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Join in … with Murray Bridge Neighbourhood Watch
Jock MacGill and Norm and Margaret Paterson invite you to help prevent crime in the community.
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Jock MacGill remembers the anger that arose in Murray Bridge when the state government announced it would build a prison nearby.
“The old people said ‘their relatives are going to move to Murray Bridge and there’s going to be trouble’, and they were right,” he said.
Hundreds of people gathered for a public meeting at the old racecourse, and several Neighbourhood Watch groups were formed to keep an eye on what Jock called “the crime class”.
But people’s anger faded with time.
“We were too successful,” Jock said.
“We didn’t get people joining.”
Dwindling numbers will force the city’s last two Neighbourhood Watch groups to merge in 2023.
But they role the group plays is still important, members say.
That’s why Jock, Norm and Margaret Paterson, Maurice Wegener and Senior Constable David Brown set up outside Bunnings recently: to try and recruit new members.
When did you first get involved with Neighbourhood Watch?
Margaret: When we first moved to Murray Bridge in 2014.
Norm: Eight years ago.
Jock: I joined in 1992.
What do you spend your time doing?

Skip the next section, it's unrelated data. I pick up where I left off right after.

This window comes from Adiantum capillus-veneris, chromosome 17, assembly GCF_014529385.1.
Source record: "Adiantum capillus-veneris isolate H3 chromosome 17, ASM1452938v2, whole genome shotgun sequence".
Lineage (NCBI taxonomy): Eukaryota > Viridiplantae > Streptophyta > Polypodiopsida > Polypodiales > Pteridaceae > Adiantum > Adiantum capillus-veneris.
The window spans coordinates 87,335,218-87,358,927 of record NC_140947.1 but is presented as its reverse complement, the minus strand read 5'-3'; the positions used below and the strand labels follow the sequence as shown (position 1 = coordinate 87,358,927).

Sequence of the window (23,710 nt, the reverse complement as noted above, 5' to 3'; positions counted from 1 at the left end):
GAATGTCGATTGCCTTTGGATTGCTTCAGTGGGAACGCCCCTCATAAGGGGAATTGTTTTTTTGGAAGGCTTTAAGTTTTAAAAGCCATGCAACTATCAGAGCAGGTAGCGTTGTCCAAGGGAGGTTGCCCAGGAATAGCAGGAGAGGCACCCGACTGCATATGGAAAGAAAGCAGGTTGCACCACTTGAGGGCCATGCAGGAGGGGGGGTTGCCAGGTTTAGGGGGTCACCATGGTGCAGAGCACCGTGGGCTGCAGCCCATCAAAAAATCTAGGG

Jock: All we do now is keep an eye out for strangers.
Norm: We still hold regular meetings, about every two months.
Jock: Our newsletters were very popular because of the crime reports. People knew if their area was being targeted or not … It looks like they’re going to go on the internet.
What do you get out of your involvement?
Norm: The thing that impressed me was we were the eyes and ears for the police department. We didn’t go and arrest people, we just notified (police).
Jock: Someone in their 20s or 30s with a backpack, definitely not a schoolkid, they were suspect … they were potentially problems. If you were out the front, you’d eyeball them, get a good hard look at them.
Norm: The reward is knowing we’re helping people, helping the community.
Margaret: Keeping it safe.
What is your fondest memory of your time with Neighbourhood Watch?
Jock: One of our successes was getting (street) numbering on kerbing. We made the suggestion that, at the hospital, they not have traffic lights, but have a roundabout. We used to have some shocking accidents there. And we made the suggestion that having a toilet block somewhere down near White Hill, on Adelaide Road, would be a bonus.
What is your goal with Neighbourhood Watch?
Margaret: We’d welcome (more members). We welcome able bodies.
David: And minds.
Why should people join Neighbourhood Watch?
Margaret: What do you think of the safety and welfare of your community? You can ask yourself that. You can answer the phone, you can letterbox – what else can you do? Just be involved in sit-down things like this, handing things out. It’s community-run.
More information: Call Senior Constable David Brown or Senior Constable Kim Ide on 8535 6345, or visit www.watchsa.net.au.
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